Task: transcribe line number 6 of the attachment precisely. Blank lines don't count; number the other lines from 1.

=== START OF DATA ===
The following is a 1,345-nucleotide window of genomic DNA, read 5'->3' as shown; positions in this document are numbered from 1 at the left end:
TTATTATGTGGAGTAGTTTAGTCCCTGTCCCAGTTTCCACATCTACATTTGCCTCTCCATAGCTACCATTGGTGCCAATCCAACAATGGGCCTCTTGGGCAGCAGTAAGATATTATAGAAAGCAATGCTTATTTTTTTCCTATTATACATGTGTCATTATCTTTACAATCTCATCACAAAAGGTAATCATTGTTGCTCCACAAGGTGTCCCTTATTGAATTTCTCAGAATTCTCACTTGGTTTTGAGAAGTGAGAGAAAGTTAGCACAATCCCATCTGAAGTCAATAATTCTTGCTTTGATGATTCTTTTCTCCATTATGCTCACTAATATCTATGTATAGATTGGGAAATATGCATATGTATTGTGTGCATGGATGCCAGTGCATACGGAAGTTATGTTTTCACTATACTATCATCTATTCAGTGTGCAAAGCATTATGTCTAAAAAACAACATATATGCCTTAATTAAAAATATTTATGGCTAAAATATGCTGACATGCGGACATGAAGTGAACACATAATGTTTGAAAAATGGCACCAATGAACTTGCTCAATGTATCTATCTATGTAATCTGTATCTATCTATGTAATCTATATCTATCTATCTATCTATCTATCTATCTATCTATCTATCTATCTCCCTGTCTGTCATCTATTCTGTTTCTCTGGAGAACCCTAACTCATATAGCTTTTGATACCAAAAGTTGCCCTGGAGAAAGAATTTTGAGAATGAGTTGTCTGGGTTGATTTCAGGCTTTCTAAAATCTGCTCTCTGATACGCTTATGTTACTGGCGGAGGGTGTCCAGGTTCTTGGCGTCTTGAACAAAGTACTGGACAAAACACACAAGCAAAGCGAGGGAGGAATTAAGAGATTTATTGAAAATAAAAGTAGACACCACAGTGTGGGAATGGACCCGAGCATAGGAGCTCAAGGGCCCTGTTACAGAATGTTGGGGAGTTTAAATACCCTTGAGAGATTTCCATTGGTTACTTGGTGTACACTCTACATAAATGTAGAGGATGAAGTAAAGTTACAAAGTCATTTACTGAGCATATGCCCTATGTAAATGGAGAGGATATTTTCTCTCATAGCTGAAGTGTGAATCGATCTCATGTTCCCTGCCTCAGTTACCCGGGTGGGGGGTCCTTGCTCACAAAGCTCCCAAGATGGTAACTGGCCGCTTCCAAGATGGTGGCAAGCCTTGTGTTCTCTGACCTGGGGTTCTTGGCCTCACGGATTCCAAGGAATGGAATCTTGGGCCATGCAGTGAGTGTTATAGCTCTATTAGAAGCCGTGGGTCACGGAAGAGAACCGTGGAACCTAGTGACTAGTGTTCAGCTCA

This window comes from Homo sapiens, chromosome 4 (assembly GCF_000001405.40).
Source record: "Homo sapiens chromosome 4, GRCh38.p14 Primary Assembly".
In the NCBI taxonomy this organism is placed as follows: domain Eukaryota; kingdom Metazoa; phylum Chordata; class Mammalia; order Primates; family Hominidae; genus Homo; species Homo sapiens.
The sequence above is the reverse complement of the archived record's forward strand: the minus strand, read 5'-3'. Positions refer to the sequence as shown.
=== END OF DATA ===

The sequence above is the reverse complement of the archived record's forward strand: the minus strand, read 5'-3'. Positions refer to the sequence as shown.